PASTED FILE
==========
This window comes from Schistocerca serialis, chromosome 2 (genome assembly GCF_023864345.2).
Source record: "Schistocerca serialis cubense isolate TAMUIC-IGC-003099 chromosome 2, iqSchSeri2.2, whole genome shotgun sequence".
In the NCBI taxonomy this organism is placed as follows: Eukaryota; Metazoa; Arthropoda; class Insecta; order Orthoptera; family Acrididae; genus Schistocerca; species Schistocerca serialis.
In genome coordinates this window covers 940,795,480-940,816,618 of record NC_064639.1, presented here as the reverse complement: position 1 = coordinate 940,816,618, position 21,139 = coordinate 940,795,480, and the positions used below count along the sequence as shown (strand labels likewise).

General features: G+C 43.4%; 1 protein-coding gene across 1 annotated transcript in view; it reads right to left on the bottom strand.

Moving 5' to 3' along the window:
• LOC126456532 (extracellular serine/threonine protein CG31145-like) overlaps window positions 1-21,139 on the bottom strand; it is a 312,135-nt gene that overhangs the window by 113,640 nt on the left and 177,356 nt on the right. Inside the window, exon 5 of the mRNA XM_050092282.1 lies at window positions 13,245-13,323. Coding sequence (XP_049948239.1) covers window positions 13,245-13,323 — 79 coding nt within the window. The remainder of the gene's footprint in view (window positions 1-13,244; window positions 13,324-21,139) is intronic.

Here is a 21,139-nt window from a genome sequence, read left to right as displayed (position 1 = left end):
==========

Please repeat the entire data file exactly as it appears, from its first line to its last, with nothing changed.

This window comes from Schistocerca serialis, chromosome 2 (genome assembly GCF_023864345.2).
Source record: "Schistocerca serialis cubense isolate TAMUIC-IGC-003099 chromosome 2, iqSchSeri2.2, whole genome shotgun sequence".
In the NCBI taxonomy this organism is placed as follows: Eukaryota; Metazoa; Arthropoda; class Insecta; order Orthoptera; family Acrididae; genus Schistocerca; species Schistocerca serialis.
In genome coordinates this window covers 940,795,480-940,816,618 of record NC_064639.1, presented here as the reverse complement: position 1 = coordinate 940,816,618, position 21,139 = coordinate 940,795,480, and the positions used below count along the sequence as shown (strand labels likewise).

General features: G+C 43.4%; 1 protein-coding gene across 1 annotated transcript in view; it reads right to left on the bottom strand.

Moving 5' to 3' along the window:
• LOC126456532 (extracellular serine/threonine protein CG31145-like) overlaps window positions 1-21,139 on the bottom strand; it is a 312,135-nt gene that overhangs the window by 113,640 nt on the left and 177,356 nt on the right. Inside the window, exon 5 of the mRNA XM_050092282.1 lies at window positions 13,245-13,323. Coding sequence (XP_049948239.1) covers window positions 13,245-13,323 — 79 coding nt within the window. The remainder of the gene's footprint in view (window positions 1-13,244; window positions 13,324-21,139) is intronic.

Here is a 21,139-nt window from a genome sequence, read left to right as displayed (position 1 = left end):